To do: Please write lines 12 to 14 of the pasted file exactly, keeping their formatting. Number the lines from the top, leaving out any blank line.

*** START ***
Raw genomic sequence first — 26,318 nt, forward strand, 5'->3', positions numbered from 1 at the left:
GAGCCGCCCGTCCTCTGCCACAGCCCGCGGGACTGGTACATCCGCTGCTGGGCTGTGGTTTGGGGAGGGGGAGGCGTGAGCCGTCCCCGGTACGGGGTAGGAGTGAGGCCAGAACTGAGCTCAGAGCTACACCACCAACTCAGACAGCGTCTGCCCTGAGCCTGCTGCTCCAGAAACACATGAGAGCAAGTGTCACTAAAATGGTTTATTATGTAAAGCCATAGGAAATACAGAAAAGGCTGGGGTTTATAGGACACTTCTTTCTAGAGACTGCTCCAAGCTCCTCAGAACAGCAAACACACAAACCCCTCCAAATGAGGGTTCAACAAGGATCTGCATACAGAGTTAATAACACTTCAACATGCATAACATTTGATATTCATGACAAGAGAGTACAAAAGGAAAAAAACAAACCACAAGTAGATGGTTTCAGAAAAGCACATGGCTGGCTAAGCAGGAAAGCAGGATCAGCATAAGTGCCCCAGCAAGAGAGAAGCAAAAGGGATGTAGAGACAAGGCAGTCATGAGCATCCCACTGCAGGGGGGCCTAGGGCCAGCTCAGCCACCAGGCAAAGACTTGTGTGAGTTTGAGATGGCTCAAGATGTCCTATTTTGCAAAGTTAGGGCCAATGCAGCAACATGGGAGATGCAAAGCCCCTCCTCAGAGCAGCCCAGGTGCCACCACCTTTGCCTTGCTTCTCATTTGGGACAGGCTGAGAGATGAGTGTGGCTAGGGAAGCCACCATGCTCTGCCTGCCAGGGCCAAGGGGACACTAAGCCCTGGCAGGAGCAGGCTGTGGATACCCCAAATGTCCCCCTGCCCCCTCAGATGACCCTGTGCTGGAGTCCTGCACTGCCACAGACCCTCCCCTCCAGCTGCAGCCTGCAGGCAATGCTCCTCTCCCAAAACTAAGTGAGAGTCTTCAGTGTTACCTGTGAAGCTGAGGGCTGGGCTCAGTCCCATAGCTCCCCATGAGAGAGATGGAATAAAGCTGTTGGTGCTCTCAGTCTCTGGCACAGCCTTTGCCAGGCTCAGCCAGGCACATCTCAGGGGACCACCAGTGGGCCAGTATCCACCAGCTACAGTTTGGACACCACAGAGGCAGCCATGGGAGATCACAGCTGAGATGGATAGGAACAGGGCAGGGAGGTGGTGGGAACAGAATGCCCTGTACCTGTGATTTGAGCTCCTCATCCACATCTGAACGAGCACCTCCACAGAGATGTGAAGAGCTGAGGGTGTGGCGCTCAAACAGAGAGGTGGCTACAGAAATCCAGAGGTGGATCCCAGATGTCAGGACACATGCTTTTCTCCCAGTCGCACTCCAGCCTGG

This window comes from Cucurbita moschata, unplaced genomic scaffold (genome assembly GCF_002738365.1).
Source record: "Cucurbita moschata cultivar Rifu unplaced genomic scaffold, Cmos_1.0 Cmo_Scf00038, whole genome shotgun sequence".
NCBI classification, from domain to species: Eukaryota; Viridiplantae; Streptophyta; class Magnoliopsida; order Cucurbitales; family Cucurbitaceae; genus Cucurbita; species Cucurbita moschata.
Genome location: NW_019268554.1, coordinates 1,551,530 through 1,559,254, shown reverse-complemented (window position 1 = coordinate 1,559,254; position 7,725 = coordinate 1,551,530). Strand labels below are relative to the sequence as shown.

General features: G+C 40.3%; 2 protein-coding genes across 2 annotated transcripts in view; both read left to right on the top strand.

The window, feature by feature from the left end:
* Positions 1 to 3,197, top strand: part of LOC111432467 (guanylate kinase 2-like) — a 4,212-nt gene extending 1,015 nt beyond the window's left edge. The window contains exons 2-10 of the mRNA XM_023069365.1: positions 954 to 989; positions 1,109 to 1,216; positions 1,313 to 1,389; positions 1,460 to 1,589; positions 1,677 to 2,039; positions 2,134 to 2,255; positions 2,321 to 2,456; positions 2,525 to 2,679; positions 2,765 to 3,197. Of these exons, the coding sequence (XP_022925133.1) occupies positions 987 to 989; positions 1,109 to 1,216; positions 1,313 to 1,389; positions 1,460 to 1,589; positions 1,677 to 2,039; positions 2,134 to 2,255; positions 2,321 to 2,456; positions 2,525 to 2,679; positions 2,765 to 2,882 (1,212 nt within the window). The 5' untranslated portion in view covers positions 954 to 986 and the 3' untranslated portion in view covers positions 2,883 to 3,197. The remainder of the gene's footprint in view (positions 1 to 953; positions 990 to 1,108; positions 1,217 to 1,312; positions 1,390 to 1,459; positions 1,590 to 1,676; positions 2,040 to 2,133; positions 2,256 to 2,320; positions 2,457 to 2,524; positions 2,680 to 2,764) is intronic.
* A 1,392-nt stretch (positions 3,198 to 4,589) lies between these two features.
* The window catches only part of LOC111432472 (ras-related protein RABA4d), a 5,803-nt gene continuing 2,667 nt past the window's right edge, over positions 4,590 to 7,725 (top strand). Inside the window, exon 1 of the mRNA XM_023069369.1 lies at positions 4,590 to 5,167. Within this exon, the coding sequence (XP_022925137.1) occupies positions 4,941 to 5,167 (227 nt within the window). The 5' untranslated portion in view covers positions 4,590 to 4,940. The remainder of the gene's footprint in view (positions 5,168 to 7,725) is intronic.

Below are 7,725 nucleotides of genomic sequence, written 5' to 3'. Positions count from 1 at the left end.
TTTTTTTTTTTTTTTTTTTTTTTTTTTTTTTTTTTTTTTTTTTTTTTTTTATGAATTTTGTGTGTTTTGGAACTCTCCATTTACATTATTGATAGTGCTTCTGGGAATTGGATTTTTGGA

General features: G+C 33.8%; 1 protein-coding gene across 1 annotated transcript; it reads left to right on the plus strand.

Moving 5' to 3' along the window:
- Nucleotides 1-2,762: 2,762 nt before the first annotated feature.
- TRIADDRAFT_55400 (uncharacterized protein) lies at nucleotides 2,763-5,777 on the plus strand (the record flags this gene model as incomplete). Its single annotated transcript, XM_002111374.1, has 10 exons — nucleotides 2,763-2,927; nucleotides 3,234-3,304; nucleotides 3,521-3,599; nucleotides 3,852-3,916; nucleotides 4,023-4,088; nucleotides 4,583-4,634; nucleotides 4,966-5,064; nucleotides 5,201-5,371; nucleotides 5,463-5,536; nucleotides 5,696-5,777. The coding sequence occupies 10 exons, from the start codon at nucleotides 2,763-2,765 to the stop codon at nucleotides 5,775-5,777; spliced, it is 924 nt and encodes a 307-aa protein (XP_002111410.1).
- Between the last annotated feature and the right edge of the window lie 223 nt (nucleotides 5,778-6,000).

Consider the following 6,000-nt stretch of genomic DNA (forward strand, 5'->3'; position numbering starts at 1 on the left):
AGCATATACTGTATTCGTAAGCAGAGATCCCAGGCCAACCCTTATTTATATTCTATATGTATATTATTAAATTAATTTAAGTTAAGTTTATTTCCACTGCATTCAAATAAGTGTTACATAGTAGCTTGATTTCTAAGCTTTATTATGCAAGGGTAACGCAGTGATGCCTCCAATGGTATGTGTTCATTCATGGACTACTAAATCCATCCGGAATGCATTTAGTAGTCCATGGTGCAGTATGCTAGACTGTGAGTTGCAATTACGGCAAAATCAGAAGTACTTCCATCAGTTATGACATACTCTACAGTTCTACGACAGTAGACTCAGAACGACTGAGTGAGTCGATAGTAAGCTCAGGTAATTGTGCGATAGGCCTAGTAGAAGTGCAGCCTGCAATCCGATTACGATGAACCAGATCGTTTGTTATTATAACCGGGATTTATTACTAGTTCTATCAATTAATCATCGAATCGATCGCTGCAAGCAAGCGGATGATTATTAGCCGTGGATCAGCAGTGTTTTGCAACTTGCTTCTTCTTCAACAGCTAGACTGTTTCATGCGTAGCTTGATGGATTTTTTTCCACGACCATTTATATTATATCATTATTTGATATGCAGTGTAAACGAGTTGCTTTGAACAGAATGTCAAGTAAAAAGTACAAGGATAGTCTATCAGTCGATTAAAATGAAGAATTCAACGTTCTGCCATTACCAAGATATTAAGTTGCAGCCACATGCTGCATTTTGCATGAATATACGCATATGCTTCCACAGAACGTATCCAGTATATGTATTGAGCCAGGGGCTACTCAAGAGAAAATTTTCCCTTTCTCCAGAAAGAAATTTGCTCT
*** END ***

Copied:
Below are 7,725 nucleotides of genomic sequence, written 5' to 3'. Positions count from 1 at the left end.
TTTTTTTTTTTTTTTTTTTTTTTTTTTTTTTTTTTTTTTTTTTTTTTTTTATGAATTTTGTGTGTTTTGGAACTCTCCATTTACATTATTGATAGTGCTTCTGGGAATTGGATTTTTGGA

General features: G+C 33.8%; 1 protein-coding gene across 1 annotated transcript; it reads left to right on the plus strand.